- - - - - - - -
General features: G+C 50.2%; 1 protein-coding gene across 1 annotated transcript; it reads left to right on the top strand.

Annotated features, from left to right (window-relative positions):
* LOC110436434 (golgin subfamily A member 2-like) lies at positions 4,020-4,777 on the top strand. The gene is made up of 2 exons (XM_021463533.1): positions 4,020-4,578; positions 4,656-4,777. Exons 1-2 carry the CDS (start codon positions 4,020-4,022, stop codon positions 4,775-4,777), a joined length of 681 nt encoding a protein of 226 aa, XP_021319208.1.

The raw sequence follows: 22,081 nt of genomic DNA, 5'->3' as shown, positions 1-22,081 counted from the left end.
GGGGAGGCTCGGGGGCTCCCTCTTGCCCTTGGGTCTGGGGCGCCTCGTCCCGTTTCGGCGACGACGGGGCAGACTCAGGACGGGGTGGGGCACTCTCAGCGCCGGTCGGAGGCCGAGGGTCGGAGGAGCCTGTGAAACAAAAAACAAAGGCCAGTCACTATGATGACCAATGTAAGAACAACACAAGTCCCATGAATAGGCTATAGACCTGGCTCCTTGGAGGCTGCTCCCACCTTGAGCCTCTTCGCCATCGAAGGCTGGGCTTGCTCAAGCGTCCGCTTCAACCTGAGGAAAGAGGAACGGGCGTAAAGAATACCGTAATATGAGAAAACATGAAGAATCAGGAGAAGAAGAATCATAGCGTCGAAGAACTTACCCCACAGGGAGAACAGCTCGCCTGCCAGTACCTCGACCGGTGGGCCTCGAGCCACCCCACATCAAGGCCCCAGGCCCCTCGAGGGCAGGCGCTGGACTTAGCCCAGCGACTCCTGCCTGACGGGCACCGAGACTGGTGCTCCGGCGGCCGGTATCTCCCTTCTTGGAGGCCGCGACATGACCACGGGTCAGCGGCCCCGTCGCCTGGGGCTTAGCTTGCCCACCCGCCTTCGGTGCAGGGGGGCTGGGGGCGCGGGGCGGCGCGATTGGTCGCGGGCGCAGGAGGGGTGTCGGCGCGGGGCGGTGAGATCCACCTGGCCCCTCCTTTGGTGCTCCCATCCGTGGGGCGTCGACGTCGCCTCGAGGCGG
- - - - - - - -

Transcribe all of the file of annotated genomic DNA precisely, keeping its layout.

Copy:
General features: G+C 50.2%; 1 protein-coding gene across 1 annotated transcript; it reads left to right on the top strand.

Annotated features, from left to right (window-relative positions):
* LOC110436434 (golgin subfamily A member 2-like) lies at positions 4,020-4,777 on the top strand. The gene is made up of 2 exons (XM_021463533.1): positions 4,020-4,578; positions 4,656-4,777. Exons 1-2 carry the CDS (start codon positions 4,020-4,022, stop codon positions 4,775-4,777), a joined length of 681 nt encoding a protein of 226 aa, XP_021319208.1.

The raw sequence follows: 22,081 nt of genomic DNA, 5'->3' as shown, positions 1-22,081 counted from the left end.
GGGGAGGCTCGGGGGCTCCCTCTTGCCCTTGGGTCTGGGGCGCCTCGTCCCGTTTCGGCGACGACGGGGCAGACTCAGGACGGGGTGGGGCACTCTCAGCGCCGGTCGGAGGCCGAGGGTCGGAGGAGCCTGTGAAACAAAAAACAAAGGCCAGTCACTATGATGACCAATGTAAGAACAACACAAGTCCCATGAATAGGCTATAGACCTGGCTCCTTGGAGGCTGCTCCCACCTTGAGCCTCTTCGCCATCGAAGGCTGGGCTTGCTCAAGCGTCCGCTTCAACCTGAGGAAAGAGGAACGGGCGTAAAGAATACCGTAATATGAGAAAACATGAAGAATCAGGAGAAGAAGAATCATAGCGTCGAAGAACTTACCCCACAGGGAGAACAGCTCGCCTGCCAGTACCTCGACCGGTGGGCCTCGAGCCACCCCACATCAAGGCCCCAGGCCCCTCGAGGGCAGGCGCTGGACTTAGCCCAGCGACTCCTGCCTGACGGGCACCGAGACTGGTGCTCCGGCGGCCGGTATCTCCCTTCTTGGAGGCCGCGACATGACCACGGGTCAGCGGCCCCGTCGCCTGGGGCTTAGCTTGCCCACCCGCCTTCGGTGCAGGGGGGCTGGGGGCGCGGGGCGGCGCGATTGGTCGCGGGCGCAGGAGGGGTGTCGGCGCGGGGCGGTGAGATCCACCTGGCCCCTCCTTTGGTGCTCCCATCCGTGGGGCGTCGACGTCGCCTCGAGGCGG